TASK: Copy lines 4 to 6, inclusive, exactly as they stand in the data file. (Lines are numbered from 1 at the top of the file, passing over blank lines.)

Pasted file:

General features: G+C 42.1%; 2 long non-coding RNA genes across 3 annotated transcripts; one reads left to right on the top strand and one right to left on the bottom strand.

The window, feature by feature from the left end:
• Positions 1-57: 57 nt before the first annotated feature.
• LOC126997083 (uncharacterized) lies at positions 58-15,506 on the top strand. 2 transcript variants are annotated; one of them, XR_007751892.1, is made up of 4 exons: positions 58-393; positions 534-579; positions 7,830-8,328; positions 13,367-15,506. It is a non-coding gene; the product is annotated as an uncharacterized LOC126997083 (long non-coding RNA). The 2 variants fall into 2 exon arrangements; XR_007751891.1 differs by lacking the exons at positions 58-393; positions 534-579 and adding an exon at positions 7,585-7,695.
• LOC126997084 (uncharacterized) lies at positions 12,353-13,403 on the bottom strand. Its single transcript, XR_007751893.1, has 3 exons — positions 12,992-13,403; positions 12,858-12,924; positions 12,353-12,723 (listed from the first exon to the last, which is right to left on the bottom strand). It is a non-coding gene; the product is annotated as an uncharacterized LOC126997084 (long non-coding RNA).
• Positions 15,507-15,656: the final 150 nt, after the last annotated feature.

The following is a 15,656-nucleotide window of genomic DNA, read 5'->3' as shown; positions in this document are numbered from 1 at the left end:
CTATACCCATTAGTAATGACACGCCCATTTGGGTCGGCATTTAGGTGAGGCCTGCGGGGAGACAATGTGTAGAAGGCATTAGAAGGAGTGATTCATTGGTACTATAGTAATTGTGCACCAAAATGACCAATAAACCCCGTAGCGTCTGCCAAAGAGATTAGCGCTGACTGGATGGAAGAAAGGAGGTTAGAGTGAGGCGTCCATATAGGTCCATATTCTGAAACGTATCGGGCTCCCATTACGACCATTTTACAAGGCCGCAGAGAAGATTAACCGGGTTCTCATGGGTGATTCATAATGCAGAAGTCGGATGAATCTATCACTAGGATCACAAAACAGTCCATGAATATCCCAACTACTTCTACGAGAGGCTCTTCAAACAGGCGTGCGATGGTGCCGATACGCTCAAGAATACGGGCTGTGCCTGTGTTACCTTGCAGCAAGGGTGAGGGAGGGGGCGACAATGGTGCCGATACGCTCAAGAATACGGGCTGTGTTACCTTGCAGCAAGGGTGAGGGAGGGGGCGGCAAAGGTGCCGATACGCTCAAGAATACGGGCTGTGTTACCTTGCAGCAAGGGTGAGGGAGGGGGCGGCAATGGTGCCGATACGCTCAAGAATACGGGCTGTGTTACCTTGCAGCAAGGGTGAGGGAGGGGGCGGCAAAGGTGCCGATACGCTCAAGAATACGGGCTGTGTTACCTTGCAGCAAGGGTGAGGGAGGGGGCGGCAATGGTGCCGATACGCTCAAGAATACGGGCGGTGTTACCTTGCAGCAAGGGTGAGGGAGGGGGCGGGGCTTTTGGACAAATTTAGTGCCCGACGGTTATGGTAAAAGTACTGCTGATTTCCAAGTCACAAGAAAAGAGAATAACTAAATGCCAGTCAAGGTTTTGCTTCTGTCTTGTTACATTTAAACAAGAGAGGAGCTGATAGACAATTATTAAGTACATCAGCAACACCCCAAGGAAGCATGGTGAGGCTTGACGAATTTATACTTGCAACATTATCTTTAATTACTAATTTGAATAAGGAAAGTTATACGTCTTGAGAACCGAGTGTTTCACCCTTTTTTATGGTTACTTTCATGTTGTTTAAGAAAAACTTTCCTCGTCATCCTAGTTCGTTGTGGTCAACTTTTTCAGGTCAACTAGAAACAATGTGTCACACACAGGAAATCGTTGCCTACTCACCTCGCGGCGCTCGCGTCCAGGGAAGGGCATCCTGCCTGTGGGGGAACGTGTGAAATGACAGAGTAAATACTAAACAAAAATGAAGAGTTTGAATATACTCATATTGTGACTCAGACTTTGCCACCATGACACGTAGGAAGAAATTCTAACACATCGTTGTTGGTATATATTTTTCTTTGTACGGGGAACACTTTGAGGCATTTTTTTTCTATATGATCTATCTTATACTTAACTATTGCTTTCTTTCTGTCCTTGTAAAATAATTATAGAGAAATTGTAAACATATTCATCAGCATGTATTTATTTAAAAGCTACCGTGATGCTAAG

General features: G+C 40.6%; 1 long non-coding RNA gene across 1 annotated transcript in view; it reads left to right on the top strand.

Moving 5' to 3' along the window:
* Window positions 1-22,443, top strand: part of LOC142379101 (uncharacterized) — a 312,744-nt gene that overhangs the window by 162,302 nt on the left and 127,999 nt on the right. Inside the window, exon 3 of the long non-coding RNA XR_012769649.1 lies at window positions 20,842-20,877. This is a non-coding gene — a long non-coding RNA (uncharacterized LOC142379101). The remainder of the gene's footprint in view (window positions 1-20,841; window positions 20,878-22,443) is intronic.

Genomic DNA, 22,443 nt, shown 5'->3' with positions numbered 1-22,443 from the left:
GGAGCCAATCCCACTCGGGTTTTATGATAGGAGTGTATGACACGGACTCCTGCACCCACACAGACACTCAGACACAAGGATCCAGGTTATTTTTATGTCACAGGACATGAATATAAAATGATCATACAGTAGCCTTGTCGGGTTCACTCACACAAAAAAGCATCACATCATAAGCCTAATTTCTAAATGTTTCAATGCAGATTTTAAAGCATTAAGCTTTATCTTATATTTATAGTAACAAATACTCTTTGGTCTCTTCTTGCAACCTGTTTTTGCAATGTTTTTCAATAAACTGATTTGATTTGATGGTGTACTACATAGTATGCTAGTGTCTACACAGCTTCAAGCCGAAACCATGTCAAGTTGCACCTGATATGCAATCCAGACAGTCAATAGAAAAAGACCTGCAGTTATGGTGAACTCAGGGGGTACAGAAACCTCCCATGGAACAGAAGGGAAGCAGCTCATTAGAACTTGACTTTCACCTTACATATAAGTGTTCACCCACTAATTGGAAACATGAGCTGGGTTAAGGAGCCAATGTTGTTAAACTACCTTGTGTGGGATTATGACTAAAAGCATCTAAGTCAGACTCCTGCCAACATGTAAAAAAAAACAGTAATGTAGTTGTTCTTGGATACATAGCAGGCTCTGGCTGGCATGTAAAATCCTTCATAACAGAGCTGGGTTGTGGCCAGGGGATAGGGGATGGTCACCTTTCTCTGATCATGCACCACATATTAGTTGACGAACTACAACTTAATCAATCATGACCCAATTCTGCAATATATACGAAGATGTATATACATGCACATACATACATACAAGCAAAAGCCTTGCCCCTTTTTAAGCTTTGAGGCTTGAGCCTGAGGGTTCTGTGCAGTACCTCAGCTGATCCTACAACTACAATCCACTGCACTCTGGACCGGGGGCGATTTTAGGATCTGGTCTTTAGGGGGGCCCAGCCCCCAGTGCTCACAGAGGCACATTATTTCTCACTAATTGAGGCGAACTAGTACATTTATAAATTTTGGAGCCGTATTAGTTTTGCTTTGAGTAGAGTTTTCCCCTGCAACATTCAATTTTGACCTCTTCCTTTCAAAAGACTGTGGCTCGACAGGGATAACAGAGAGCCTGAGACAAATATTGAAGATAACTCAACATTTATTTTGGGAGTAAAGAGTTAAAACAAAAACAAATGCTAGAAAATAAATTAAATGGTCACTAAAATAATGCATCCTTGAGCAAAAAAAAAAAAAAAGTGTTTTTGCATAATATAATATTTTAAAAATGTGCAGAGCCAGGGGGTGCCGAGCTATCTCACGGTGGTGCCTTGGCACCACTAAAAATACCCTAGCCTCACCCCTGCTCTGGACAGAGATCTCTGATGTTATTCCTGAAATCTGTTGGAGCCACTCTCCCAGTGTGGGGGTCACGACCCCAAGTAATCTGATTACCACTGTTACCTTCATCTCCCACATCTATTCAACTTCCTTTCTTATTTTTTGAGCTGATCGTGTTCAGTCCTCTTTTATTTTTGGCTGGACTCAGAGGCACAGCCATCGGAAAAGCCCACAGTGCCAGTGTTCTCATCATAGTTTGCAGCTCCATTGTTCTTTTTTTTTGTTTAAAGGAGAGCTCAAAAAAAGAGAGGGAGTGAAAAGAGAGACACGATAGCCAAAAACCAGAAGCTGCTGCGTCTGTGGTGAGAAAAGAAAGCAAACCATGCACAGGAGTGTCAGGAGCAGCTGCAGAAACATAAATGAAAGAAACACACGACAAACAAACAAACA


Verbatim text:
• LOC126997083 (uncharacterized) lies at positions 58-15,506 on the top strand. 2 transcript variants are annotated; one of them, XR_007751892.1, is made up of 4 exons: positions 58-393; positions 534-579; positions 7,830-8,328; positions 13,367-15,506. It is a non-coding gene; the product is annotated as an uncharacterized LOC126997083 (long non-coding RNA). The 2 variants fall into 2 exon arrangements; XR_007751891.1 differs by lacking the exons at positions 58-393; positions 534-579 and adding an exon at positions 7,585-7,695.
• LOC126997084 (uncharacterized) lies at positions 12,353-13,403 on the bottom strand. Its single transcript, XR_007751893.1, has 3 exons — positions 12,992-13,403; positions 12,858-12,924; positions 12,353-12,723 (listed from the first exon to the last, which is right to left on the bottom strand). It is a non-coding gene; the product is annotated as an uncharacterized LOC126997084 (long non-coding RNA).
• Positions 15,507-15,656: the final 150 nt, after the last annotated feature.